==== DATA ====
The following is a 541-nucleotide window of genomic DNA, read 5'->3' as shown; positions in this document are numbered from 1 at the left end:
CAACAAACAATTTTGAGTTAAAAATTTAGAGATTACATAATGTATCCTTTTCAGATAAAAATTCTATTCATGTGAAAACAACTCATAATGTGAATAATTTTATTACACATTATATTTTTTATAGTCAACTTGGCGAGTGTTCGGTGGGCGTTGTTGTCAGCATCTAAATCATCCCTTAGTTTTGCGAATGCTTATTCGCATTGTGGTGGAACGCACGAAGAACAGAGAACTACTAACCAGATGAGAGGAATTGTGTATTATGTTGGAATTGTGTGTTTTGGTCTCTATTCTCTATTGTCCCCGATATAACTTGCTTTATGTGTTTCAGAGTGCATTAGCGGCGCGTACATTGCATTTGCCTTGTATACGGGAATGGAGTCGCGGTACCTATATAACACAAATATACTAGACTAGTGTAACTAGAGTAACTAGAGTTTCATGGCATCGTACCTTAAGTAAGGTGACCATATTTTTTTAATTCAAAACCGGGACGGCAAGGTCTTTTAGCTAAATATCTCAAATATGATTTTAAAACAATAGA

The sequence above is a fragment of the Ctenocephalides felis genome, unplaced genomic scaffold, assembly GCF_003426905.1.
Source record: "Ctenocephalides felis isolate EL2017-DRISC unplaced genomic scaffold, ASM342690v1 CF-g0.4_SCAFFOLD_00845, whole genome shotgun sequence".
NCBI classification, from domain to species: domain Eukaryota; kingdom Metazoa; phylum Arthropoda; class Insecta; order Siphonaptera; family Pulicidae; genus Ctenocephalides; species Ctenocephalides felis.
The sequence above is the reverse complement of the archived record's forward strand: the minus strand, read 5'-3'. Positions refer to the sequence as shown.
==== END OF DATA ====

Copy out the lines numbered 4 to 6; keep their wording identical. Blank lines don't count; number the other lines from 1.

Source record: "Ctenocephalides felis isolate EL2017-DRISC unplaced genomic scaffold, ASM342690v1 CF-g0.4_SCAFFOLD_00845, whole genome shotgun sequence".
NCBI classification, from domain to species: domain Eukaryota; kingdom Metazoa; phylum Arthropoda; class Insecta; order Siphonaptera; family Pulicidae; genus Ctenocephalides; species Ctenocephalides felis.
The sequence above is the reverse complement of the archived record's forward strand: the minus strand, read 5'-3'. Positions refer to the sequence as shown.